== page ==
Hemp Vs. Cannabis: What’s The Difference?
For the uninitiated, hemp and cannabis may appear to be the exact same plant. They look alike, they smell the same, and similar products can be made from both cultivars. Upon closer examination, there is significant divergence in the details. While both hemp and cannabis have sister roots – they are both members of the genus Cannabis family – many important aspects from cultivation to its ultimate end use has different practical applications. Here, we’ll dive into what each plant is, how it’s used, and some of the key differences between them.
What is Cannabis?
Cannabis refers to cannabis plants bred to have high concentrations of THC for purposes of extracting these cannabinoids. Two species, cannabis sativa and cannabis indica, are cultivated for their THC, Cannabidiol (CBD), and other cannabinoids.
Cannabis is cultivated, processed, and distributed in states where it is legal to do so for medical or recreational purposes. There are thousands of cultivars, also known as “strains,” available to consumers in states with medical or adult-use programs. Each cultivar comes with a unique cannabinoid makeup and terpene profile which influences its scent and, flavor, for example.
What is Hemp?
Hemp is a cannabis plant bred to have extremely low levels of THC. In the United States, hemp is often referred to as industrial hemp, a legal definition which defines the plant as one bred to have 0.3% THC or less.
Hemp has a millennia-long history in human civilization, with evidence of its cultivation for fiber to use in textiles appearing as early as 10,000 years ago. The plant is commonly cultivated as a source of CBD, as well as a source of food through its seeds and oil, and fiber for textiles and other products. Current research explores hemp’s potential for a wide range of commercial and industrial applications, including as a fuel and plastic alternative.
Why is Cannabis the Preferred Term Over “Marijuana?”
Using the term “cannabis” in this context can get confusing. Cannabis plants cultivated to manufacture THC products such as dry flower, concentrates, and edibles are also known as “marijuana,” a term that has fallen out of favor in recent years. However, the hemp plant is also a member of the cannabis family. When the differences between cannabis and hemp are being discussed, it is important to note that cannabis is referring to “marijuana,” the plant species bred for its high concentrations of THC, and not to the genus Cannabis as a whole.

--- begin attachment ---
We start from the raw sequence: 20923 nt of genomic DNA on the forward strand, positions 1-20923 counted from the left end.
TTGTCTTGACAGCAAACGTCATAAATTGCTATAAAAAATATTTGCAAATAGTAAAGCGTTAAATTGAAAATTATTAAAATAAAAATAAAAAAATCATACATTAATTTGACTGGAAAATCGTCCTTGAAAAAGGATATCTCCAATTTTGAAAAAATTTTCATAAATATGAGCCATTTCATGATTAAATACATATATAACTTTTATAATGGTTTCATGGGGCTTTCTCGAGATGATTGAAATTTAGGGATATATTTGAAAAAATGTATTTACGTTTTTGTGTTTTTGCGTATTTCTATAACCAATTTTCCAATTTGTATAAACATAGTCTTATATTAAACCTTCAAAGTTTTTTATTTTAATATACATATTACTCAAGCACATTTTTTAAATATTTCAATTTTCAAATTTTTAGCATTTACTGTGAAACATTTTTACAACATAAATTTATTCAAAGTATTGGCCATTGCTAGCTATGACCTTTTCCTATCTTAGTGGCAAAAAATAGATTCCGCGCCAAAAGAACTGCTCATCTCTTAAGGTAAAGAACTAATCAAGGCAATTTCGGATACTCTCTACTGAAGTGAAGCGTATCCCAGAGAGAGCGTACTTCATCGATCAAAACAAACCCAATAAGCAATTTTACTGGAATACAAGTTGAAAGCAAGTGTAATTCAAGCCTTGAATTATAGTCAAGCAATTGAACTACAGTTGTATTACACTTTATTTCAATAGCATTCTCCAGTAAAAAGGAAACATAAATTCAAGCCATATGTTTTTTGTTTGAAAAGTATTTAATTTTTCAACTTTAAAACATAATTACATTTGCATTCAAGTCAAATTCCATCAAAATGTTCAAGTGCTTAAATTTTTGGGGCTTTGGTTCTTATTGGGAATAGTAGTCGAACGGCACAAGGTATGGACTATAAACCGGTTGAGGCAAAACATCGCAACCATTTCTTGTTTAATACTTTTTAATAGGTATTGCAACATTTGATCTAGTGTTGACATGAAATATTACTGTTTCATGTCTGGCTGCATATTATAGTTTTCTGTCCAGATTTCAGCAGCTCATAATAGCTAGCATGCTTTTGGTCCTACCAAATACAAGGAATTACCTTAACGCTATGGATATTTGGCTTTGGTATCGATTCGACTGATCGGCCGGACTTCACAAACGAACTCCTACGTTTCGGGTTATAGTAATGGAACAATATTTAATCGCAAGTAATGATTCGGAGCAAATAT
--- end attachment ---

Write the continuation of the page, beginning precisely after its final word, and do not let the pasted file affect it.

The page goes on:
In America, marijuana extracts and medications were simply referred to as cannabis products throughout the 1700s and 1800s. The term “marijuana” gained notoriety in an anti-immigrant panic which swept the U.S. in the 1910s and 1920s, in response to an influx of new arrivals from Mexico. As part of this anti-Mexican sentiment, those leading the anti-immigrant charge began to use the term “marijuana,” the term for cannabis used by Mexicans, to further enforce these anti-immigrant attitudes. Effects of violence and hyper-sexualization were also falsely attributed to the plant during this time. The fervor eventually led to the passage of the Marihuana Tax Act in 1937, which ushered in the era of federal prohibition still enforced today.
Because of its sordid history, many consider the term “marijuana” to be racist in origin and prefer to not use the term. In its place, many prefer to use the proper term “cannabis” in place of marijuana, but colloquially, cannabis and marijuana are used interchangeably in many circles, with consumers and politicians alike still using the latter term.
Hemp vs. Cannabis: A Legal Distinction